With Pokemon GO (Free) having a very staggered rollout worldwide, this means that while it’s quite possible to play the game since the backend exists, it doesn’t mean that it’s perfect. Namely, in South Korea, players are flocking to a seaside town called Sokcho in the northern part of the country. Already a popular hotspot for tourists, Sokcho also happens to be the only major city in the country where Pokemon GO works. As such, reports are coming in of people making pilgrimages to the city so that people can play the game, and all sorts of cottage industries are starting to pop up around this surprise extra tourism. It’s a lot easier than trying to go into North Korea, which does have full Google mapping data, and PokeStops and Gyms do exist:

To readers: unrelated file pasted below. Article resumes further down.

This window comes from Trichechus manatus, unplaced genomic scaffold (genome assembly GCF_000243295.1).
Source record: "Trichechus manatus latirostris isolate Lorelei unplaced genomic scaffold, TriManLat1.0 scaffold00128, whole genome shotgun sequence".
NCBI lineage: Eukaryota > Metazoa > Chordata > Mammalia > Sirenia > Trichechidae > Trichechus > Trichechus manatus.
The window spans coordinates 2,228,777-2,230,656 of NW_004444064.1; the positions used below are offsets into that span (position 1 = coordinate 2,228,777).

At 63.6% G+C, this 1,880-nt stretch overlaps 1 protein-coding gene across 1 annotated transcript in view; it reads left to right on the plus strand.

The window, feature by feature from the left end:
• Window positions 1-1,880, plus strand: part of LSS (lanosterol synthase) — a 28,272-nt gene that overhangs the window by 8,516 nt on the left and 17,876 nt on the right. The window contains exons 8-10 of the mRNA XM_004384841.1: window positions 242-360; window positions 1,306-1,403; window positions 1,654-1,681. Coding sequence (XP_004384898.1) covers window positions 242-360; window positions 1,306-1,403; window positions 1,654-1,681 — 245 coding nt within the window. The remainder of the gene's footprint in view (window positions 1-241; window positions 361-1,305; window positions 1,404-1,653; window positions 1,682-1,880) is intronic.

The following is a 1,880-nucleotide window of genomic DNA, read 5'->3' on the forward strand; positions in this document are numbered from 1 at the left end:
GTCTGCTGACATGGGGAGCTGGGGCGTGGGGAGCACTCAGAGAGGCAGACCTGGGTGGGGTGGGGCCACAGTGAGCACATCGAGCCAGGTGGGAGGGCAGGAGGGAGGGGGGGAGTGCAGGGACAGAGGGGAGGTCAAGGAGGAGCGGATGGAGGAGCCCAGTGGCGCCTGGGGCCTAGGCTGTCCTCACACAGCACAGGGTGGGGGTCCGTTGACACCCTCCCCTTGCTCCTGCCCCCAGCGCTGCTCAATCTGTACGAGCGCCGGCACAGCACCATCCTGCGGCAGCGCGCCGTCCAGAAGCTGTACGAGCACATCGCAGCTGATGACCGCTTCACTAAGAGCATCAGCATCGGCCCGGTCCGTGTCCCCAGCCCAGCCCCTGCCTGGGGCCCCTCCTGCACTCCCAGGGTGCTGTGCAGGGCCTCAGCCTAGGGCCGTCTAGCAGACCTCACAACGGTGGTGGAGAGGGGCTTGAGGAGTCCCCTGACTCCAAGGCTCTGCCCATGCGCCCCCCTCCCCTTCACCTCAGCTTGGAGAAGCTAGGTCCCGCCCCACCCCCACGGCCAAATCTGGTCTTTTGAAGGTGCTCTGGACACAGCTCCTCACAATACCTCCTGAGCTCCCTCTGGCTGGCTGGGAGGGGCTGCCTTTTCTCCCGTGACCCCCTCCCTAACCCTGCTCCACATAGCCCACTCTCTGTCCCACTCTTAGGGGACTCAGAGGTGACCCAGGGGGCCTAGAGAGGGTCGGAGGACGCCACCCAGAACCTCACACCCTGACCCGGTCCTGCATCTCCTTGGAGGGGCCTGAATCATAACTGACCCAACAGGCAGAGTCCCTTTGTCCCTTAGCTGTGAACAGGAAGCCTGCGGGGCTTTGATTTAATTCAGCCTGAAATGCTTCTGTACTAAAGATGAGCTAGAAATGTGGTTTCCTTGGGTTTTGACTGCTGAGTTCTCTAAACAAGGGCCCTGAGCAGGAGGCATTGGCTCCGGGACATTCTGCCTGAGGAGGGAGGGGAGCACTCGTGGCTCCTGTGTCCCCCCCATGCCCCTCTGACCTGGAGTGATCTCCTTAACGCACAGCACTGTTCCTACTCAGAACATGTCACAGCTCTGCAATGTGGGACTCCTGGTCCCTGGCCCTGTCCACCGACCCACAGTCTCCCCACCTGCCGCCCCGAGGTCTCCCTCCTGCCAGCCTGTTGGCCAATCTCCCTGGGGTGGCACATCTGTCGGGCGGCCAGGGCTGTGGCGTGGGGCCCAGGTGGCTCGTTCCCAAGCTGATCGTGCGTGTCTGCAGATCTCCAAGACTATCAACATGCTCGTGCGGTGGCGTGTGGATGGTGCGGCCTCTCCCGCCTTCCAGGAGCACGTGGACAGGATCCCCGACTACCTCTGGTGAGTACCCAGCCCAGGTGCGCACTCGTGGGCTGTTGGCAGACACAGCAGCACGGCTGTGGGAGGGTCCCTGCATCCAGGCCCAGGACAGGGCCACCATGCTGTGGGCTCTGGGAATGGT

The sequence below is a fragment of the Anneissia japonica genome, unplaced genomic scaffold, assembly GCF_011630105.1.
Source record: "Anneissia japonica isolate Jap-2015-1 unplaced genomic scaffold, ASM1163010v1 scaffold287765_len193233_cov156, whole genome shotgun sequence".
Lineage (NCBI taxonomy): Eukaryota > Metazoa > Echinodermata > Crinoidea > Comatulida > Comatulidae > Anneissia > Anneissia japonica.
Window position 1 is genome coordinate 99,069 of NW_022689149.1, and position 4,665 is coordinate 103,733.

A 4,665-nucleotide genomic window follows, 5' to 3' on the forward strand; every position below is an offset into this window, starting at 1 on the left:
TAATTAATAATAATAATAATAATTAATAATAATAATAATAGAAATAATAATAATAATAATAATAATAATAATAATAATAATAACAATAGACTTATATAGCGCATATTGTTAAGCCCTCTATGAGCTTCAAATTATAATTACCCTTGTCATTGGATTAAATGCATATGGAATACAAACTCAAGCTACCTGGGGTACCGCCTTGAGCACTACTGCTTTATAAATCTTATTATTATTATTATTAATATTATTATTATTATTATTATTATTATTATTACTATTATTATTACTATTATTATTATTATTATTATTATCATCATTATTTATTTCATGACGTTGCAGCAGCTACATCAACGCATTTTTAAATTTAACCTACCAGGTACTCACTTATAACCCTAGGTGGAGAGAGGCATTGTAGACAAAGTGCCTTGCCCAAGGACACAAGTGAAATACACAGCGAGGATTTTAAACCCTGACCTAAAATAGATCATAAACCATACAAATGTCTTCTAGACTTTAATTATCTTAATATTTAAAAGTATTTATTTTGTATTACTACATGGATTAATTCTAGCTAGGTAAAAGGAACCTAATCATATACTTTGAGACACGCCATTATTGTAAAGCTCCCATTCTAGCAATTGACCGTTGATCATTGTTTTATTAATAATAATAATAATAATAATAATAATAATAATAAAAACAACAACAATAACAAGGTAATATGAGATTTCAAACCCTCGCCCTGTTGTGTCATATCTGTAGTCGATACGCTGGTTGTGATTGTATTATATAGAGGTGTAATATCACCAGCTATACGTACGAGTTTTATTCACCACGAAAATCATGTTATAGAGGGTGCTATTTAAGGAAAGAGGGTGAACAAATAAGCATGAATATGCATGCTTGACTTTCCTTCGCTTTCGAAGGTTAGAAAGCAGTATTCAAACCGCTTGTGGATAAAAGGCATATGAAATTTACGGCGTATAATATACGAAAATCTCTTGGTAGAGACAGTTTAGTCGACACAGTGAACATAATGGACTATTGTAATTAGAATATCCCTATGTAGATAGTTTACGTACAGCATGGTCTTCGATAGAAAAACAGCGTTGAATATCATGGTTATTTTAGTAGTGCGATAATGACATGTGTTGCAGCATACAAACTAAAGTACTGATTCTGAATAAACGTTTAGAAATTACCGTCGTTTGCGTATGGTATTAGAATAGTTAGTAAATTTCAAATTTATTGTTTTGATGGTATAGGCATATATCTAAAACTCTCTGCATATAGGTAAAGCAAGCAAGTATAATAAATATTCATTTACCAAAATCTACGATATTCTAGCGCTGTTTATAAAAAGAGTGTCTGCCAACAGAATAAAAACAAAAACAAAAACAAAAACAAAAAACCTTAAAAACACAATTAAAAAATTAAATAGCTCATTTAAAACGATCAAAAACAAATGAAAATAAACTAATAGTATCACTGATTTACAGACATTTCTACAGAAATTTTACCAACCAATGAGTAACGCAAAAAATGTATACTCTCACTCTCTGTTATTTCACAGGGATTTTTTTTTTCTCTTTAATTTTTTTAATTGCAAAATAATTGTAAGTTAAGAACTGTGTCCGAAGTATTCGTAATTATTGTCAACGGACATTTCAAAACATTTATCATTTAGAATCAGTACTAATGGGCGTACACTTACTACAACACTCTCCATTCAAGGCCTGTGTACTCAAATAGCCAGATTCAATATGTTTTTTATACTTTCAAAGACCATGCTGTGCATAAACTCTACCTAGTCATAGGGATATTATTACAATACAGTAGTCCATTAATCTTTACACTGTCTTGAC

But why does the game not work in most of South Korea? Well, it turns out Google Maps doesn’t work in most of South Korea – security restrictions over North Korea (with whom South Korea is still technically at war) have made it impossible for Google to provide mapping data in vector format that could be easily exported and used. Since Google Maps is a key component of Niantic’s products, both Ingress and Pokemon GO, that means that the game mostly doesn’t work in South Korea. Ingress [appprice url="asdf"] had a similar problem, where the busy city of Seoul had portals, but no map to help you navigate your way to them. Similar situation with Pokemon GO, except there’s no PokeStops or Gyms in restricted areas at all, it seems. And Sochko happens to be just outside of the map restriction zones, so it has mapping data, and thus all the prospective Pokemon GO players are making their way there:
포켓몬 불가지역. 속초 울릉도는 가능 pic.twitter.com/8CwIdBOAi0
— 마고나 (@mangonaam) July 12, 2016
So, unless or until Google and the South Korean government come to an agreement over the availability of vector map data – and this has been a disagreement for several years now – Sochko is the only spot for South Korean players to play the game, unless or until laws change, or possibly even if the South Korean government cracks down on the Sochko mapping data.